Australia drifts away from GNSS measurements

August 2, 2016  - By
2 Comments

Australia is moving north at the rate of approximately 2.75 inches per year, causing it to be out of sync with GNSS positioning by nearly five feet, reports the BBC. Scientists are working to correct the measurement problems this situation creates.

The shift, caused by normal tectonic movement, is causing a discrepancy that would interfere in the future use of self-driving cars. Another affected industry is precision agriculture, where self-driving tractors till fields.

The Australian government has launched a project to align with GNSS. To do this, the Geocentric Datum of Australia will need to be updated with correct coordinates — which hasn’t been done since 1994 — despite the fact that Australia rests on the fastest moving continental tectonic plate on Earth.

On Jan. 1, 2017, Australia’s local coordinates will be shifted north by 5.9 feet. The update to the local coordinate system will overshoot to account for more movement and predict where the continent will be in 2020.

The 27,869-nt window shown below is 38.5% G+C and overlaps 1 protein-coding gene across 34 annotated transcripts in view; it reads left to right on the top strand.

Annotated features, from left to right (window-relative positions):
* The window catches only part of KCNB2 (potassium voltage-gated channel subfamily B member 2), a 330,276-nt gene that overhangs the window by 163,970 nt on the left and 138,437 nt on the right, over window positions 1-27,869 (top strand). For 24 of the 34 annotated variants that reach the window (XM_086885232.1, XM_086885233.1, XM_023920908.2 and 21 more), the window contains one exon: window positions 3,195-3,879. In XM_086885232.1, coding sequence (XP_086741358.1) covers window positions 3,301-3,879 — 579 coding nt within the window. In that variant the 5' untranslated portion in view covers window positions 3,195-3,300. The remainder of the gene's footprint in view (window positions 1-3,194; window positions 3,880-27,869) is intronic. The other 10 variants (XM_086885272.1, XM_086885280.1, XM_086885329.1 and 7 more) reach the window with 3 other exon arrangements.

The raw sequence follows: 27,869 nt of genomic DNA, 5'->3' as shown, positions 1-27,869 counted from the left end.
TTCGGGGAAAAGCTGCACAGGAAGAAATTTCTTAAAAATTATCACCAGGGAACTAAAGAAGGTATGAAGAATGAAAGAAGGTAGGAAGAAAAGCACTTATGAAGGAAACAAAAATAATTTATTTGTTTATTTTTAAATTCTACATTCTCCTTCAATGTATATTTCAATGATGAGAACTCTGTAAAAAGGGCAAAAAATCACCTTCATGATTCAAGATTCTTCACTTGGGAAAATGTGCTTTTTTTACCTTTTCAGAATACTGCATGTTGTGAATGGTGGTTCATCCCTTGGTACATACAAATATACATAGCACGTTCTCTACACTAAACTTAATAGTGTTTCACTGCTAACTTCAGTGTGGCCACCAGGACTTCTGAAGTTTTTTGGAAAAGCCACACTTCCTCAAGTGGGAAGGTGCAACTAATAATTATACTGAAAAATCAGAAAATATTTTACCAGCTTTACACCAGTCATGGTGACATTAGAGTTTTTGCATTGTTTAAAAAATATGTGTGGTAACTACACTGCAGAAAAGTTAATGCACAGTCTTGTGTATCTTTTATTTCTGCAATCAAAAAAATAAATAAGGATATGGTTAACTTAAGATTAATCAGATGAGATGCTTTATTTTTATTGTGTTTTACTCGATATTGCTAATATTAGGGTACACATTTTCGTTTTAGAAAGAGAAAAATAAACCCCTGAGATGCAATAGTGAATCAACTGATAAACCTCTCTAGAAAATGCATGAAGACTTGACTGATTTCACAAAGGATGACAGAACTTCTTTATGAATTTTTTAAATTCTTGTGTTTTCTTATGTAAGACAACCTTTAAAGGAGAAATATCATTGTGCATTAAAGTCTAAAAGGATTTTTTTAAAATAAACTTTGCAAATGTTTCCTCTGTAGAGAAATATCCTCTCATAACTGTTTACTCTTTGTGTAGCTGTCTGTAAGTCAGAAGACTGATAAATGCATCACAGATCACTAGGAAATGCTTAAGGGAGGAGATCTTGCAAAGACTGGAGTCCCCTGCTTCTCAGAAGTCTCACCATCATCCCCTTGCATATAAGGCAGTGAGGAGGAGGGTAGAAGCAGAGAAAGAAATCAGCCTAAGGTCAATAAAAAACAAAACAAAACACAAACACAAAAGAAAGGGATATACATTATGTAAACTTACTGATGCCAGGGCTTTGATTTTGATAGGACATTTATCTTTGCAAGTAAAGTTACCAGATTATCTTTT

This article is tagged with and posted in Featured Stories, GNSS, Latest News

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2 Comments on "Australia drifts away from GNSS measurements"

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  1. Rick Wills says:

    I wonder if the motion of the continent is actually uniform. The very shape of Australia suggests a northward distortion with its north-south centerline. Perhaps there are drag points at the east and west extremities, or simply more elasticity at its center.

    For some time I have also been wondering when this effect was going to be realized for the United States. This is the first time I have heard anyone speak of it.

    Rick

    • shyks says:

      It’s easily realized in a small country where the shift is assumed nearly uniform hence the curvature correction are minimal.

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